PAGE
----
Whom should you invite? Invite those who can make a unique contribution to the meeting, or who have special expertise, or who carry official responsibility. Invite your decision makers. Also, since a meeting is a tool to help you accomplish something, you should invite a few of your own cheerleaders—those who can foster a positive attitude. People who can help you make progress—action people. You may want to invite those who would be responsible for implementing the decisions that are made in the meeting. Next steps will be easier to implement because these people will feel they have participated and been given an opportunity to provide some input.
Invite the right people and the meeting will “hum.”
The number of people that attend a meeting should be carefully considered, because it does impact your success. If you are holding a problem-solving meeting, then as few as five people will do. Your job is to be sure it’s the right five. Select them with an eye toward their ability to generate a diversity of ideas and their skill in troubleshooting.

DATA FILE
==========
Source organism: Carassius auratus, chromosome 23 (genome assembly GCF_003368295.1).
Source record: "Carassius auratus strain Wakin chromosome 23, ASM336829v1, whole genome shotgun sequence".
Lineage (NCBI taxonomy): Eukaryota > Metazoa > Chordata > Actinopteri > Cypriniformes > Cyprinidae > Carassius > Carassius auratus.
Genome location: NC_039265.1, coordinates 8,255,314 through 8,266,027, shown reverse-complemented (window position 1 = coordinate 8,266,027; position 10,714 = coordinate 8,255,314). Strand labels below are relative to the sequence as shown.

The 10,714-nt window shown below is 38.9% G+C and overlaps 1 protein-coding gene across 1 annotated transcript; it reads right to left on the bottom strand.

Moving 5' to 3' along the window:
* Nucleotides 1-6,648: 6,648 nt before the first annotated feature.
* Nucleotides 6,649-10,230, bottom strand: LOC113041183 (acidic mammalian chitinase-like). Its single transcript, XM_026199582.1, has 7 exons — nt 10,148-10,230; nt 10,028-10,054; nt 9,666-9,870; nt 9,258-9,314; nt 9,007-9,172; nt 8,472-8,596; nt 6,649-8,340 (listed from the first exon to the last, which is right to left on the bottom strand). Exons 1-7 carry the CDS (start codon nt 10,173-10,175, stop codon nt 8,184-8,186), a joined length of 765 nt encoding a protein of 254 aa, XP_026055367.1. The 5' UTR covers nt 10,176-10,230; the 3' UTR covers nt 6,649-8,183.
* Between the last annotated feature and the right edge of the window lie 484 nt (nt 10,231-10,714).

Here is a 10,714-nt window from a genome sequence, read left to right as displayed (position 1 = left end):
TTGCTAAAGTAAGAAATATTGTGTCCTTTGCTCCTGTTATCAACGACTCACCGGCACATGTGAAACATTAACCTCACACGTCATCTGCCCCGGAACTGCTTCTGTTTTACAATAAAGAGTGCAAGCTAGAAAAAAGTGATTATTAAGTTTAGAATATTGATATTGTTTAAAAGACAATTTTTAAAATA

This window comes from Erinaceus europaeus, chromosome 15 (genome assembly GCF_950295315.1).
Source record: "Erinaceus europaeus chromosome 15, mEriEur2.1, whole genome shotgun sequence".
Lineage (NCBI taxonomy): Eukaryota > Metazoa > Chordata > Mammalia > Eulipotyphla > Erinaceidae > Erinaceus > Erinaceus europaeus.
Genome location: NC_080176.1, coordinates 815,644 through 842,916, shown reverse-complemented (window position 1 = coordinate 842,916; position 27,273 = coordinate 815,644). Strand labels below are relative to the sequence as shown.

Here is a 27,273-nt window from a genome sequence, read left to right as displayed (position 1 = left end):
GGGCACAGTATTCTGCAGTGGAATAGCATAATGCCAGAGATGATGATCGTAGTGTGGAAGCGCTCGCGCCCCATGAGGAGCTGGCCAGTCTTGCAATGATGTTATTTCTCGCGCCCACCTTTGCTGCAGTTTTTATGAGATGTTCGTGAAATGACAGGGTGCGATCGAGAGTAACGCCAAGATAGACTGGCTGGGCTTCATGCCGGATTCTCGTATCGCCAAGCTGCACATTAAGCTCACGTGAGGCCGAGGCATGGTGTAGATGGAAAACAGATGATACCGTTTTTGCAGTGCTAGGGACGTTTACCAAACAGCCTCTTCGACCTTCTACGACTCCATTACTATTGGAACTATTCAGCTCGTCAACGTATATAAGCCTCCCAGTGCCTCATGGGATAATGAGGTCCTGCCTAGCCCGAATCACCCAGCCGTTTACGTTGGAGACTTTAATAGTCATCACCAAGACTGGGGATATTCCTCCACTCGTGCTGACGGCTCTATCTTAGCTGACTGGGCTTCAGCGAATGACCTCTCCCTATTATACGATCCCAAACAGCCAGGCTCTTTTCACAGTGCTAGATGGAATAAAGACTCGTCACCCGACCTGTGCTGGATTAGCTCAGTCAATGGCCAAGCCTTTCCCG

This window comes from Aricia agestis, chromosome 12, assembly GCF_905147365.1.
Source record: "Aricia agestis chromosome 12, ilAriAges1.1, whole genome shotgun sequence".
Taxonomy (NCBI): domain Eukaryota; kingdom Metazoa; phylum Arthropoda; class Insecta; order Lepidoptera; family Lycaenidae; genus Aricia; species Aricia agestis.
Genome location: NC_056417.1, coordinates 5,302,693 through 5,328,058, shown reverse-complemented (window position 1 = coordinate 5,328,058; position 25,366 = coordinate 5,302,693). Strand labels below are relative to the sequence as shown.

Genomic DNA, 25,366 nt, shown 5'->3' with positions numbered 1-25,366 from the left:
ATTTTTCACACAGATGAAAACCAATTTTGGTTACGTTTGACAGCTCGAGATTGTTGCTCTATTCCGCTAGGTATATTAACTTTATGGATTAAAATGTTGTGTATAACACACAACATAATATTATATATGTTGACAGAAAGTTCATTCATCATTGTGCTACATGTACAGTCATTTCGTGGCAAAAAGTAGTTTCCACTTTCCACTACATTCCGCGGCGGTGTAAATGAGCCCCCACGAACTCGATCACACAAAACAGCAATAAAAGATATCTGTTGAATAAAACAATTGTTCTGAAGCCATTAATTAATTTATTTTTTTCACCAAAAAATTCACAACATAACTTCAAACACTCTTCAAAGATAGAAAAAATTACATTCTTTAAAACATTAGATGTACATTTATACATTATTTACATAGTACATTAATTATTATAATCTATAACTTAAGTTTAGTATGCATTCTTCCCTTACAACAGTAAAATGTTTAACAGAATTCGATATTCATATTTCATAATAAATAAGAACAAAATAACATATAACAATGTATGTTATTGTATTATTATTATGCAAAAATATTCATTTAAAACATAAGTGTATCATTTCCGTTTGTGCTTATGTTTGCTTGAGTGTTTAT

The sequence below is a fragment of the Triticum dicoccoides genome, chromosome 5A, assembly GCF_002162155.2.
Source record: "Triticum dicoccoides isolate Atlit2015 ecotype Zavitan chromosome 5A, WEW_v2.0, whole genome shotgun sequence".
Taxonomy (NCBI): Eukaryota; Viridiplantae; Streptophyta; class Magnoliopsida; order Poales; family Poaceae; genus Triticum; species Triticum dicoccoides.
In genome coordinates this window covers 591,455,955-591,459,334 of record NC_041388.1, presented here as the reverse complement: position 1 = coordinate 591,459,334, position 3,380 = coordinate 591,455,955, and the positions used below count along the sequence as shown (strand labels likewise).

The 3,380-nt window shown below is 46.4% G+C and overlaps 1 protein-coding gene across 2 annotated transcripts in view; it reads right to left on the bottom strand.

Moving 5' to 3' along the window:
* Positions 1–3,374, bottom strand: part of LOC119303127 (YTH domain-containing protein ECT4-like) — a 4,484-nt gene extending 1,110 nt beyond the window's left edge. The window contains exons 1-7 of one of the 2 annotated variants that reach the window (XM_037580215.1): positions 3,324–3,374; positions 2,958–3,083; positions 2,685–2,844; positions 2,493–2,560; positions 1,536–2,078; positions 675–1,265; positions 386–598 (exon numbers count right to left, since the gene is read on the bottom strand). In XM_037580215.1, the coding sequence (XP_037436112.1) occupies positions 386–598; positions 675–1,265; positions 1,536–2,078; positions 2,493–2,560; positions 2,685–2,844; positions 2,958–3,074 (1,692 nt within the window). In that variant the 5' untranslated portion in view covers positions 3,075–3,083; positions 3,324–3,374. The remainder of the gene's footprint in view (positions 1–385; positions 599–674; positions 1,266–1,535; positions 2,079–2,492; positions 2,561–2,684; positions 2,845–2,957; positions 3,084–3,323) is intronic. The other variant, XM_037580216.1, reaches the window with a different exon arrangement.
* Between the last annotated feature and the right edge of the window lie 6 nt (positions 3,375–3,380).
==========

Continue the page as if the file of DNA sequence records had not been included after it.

If your goal is to review or present information and you want interaction, you should limit the group size to fewer than thirty. Once a group goes beyond thirty, the attendees feel relatively unconnected and, therefore, unimportant. Because of that, there will be very little participation.
There is only one type of meeting that truly benefits from the masses attending. When your objective is to motivate or inspire, the bigger the audience, the better! (See Chapter 16.) A larger group creates a special energy in conjunction with the speaker that can magnify the impact of the meeting.
We need to tell people why they are invited, but also what their roles are to be in the meeting. We should also give attendees enough of a sense of what we expect to accomplish. They should be apprised of the attendance list so that they will pretty much understand why all the invitees are there. When everyone knows who will be there and why they are meeting, participants can focus on accomplishing the purpose of the meeting and not spend all their time there trying to figure out the political ramifications.
Aim to have no bench sitters in your meetings—each participant should expect to have a specific role—even your “cheerleaders.”
Follow this principle: “Participation is the prerequisite to commitment.” It will save you time and help you to achieve your meeting objectives.